The 21st century pharmaceutical and biotech sector has come a long way from its heritages in 19th century pharmacy, with differentiated contract testing services business models. Traditional contract research testing services that follow the outsourcing model offer low-cost options to pharma that come with advantages and disadvantages. With New Approach Methodologies (NAM) being developed and encouraged by the FDA and CDER, there is a new business process and markets emerging parallel to outsourcing models. These new business processes impregnated with robotic process automation through artificial intelligence (AI) and machine learning (ML) tools, framework is forecast to build the bandwidth to create a new working equation with pharma industry. NeuroSAFE is one such breakthrough (NAM) with the power to democratise the safety and efficacy testing of pharma and biopharmaceuticals from R&D stage till manufacturing.
Over the last three decades pharma companies have increasingly relied on outsourced research to minimise costs, and incorporate new science relating directly to the better understanding of biology. The outsourcing trend led first to smaller, service-oriented companies taking up portions of early pre-clinical research contractually. These contract research organisations (CROs) arose in silos based on disparate skills employed along the complex drug developmental process. CROs specialising in chemistry provided services for synthetic and medicinal chemistry, whereas those with expertise in biology, separately, provided services in cell biology and animal studies. These pre-clinical CROs generated data for the investigational new drug (IND) application dossiers submitted by pharma clients, to the FDA, for commencement of human clinical trials. Clinical trials are conducted by another set of service providers that specialise in human studies. Today CROs conduct almost all of the R&D that leads to pharma product approvals.
Over the last decade or so the CRO industry has been driven by acquisitions to amalgamate skills to (i) improve financials, (ii) assuage client concerns of having to deal with too many vendors, and (iii) play a seminal role in intellectual property generation to ask for risk-sharing rewards that are multiples above the cost-plus models associated with plain vanilla silo services. Even more recently, acquisitions in the space show a clear key trend, CROs are acquiring their peers for innovation, not just expanding top-lines or geographies. Testament to this is the fact that valuations of innovation-led acquisitions were almost double the rest over the past five years.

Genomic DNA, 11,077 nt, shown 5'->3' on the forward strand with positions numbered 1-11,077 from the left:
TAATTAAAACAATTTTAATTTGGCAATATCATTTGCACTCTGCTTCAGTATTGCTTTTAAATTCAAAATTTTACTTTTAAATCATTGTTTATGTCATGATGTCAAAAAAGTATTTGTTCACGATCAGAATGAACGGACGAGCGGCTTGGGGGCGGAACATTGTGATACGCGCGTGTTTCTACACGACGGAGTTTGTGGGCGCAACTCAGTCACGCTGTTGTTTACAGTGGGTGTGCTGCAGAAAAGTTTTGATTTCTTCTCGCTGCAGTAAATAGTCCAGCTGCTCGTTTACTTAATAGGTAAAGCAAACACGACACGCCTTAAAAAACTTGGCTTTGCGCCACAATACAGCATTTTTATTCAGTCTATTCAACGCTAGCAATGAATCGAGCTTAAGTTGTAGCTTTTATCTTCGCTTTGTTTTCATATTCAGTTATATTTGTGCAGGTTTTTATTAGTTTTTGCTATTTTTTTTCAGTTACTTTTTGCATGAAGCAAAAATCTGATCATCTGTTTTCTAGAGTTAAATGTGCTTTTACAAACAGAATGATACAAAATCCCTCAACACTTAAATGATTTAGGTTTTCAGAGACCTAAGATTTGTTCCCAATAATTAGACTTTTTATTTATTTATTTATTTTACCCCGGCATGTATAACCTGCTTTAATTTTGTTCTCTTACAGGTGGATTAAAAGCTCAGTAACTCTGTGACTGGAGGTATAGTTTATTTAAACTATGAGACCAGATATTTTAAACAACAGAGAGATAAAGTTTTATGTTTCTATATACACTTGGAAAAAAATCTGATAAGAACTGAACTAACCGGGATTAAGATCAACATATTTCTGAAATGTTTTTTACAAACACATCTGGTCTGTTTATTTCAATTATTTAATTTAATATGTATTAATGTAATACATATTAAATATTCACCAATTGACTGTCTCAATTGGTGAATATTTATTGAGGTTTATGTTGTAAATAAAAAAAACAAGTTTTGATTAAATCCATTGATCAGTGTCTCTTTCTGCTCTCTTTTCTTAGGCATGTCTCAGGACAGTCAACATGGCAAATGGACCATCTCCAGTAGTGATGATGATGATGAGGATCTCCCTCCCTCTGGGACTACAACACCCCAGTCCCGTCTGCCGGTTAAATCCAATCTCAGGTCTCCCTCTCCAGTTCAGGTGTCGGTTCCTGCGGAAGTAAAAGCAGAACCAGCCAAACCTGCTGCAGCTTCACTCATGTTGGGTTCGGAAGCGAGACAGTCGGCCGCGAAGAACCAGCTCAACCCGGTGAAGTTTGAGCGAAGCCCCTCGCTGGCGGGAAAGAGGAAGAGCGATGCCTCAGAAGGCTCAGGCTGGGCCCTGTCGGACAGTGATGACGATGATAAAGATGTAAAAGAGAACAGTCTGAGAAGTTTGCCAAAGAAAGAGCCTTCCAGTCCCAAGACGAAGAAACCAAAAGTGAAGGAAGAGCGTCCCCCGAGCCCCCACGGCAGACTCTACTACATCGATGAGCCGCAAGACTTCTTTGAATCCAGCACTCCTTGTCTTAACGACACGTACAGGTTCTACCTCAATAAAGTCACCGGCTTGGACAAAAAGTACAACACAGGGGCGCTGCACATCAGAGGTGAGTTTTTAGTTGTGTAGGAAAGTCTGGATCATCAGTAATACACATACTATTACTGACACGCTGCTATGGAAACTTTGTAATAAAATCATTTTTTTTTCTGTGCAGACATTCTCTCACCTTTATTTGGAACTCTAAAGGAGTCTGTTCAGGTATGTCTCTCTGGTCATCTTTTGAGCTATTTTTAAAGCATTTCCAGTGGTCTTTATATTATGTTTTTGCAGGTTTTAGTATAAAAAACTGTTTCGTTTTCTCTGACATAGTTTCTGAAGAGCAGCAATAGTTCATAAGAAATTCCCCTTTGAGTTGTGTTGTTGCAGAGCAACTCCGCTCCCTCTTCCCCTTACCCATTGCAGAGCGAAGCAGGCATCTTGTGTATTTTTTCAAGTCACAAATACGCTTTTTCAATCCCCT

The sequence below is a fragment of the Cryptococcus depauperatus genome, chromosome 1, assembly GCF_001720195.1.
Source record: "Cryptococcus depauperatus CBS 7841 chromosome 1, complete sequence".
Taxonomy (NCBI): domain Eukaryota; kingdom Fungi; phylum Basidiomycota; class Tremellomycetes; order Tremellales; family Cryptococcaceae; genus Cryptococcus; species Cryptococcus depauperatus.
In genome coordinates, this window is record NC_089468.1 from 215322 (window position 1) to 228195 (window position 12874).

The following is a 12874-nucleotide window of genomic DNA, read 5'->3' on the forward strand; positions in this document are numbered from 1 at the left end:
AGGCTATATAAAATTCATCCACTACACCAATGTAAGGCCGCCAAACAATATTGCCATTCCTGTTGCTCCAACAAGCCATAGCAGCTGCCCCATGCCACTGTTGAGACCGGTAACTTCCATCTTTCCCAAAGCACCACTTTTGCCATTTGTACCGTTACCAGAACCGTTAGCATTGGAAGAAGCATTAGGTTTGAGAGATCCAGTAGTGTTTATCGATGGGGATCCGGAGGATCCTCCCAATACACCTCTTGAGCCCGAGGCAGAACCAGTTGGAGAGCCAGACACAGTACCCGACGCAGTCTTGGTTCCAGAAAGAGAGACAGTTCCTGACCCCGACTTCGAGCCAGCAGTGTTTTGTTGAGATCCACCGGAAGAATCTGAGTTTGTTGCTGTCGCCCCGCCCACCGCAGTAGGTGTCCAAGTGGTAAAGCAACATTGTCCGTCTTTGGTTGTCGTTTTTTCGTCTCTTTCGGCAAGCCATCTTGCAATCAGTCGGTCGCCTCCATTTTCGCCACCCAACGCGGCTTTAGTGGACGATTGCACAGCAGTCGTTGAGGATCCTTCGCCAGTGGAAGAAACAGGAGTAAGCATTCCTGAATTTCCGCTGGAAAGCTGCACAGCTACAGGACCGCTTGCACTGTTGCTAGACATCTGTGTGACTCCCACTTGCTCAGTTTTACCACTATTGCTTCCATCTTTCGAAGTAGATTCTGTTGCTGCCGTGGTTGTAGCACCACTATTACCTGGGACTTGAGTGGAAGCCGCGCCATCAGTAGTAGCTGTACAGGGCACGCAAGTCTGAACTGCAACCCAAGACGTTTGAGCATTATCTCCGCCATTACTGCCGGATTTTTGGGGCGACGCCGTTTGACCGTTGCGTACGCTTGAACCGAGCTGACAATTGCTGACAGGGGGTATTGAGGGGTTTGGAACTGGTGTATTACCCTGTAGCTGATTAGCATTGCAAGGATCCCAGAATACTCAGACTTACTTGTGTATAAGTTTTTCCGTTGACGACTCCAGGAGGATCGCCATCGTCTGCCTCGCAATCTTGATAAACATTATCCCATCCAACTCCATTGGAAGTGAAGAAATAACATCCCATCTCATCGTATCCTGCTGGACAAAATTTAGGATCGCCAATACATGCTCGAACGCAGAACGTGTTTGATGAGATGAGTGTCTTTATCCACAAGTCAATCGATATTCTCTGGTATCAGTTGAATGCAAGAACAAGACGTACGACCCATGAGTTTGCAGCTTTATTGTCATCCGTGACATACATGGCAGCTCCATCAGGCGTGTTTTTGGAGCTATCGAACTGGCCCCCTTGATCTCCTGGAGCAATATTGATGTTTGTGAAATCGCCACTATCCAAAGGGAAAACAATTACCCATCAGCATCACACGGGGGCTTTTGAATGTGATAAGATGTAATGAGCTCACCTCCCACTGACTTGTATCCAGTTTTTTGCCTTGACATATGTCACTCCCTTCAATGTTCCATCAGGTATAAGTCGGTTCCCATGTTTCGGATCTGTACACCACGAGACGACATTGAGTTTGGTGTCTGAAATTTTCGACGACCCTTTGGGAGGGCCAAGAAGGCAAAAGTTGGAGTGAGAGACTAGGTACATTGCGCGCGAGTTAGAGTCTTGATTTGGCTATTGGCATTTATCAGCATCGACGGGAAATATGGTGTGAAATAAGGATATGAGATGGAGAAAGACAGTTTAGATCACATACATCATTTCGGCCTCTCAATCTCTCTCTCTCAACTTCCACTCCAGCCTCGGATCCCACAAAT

A closer look shows that the intellectual property (IP) is primarily generated in early pre-clinical stages of drug development. Importantly, a lot of this IP emerges from cell-biology research, relating to biochemical pathways, genes and proteins as drug targets. Later animal studies serve to help validate early hypotheses. But it is of note that animals is not where IP is generated. Animal studies are, however, integral to drug discovery as they allow testing at an organism level, and FDA approval is unthinkable without these. But now there is an emerging paradox: failures during human trials are mostly due to data from animal studies not translating to humans! Disease and drug response mechanisms at the genetic level are different in animals. The rise of animal models with humanised diseased parameters have helped translatability but the overall failure rates are still >75 per cent for drugs under development, (albeit with better rates for biologics). Exacerbating the ‘non-translatability’ problem is the recent movement against animal research. In the Cosmetics sector, for example, a European commission has banned the use of animals altogether. Even for the pharma sector animal-research capacities are strained, due to which costs have nearly tripled over the last decade.
‘Inaccurate animal science’ and ‘animal rights’ is driving cell-biology efforts (both academic and commercial) to come up with solutions that are better indicators of experimental drug performance. Leading cell-biology service providers today are not only providing better mechanistic details to understand safety and efficacy profiles, the bleeding-edge now is human cell systems. The cream of the crop here are companies that deal with human induced pluripotent stem cells (HiPSCs) that bring totally next generation benefits to the assay system. It is interesting to note that leading CROs like Charles River Laboratories started as an animal supplier to the pharma industry in the 1940s and went on to acquire Hemacare in 2021 for access to stem cells, cells, tissue like in vitro systems yielding human relevant readouts.
In parallel, information technology, AI/ML are also making significant strides in drug discovery, crunching big and voluminous data that is spewed all along the process of drug discovery. In the pre-clinical stages combining IT with human cell biology is creating realistic models for safety and efficacy testing akin to human systems. Moreover with the massive computing power available now, testing and modelling is done in a high throughput manner saving time and cost while increasing accuracy of insights that are relevant for human biology.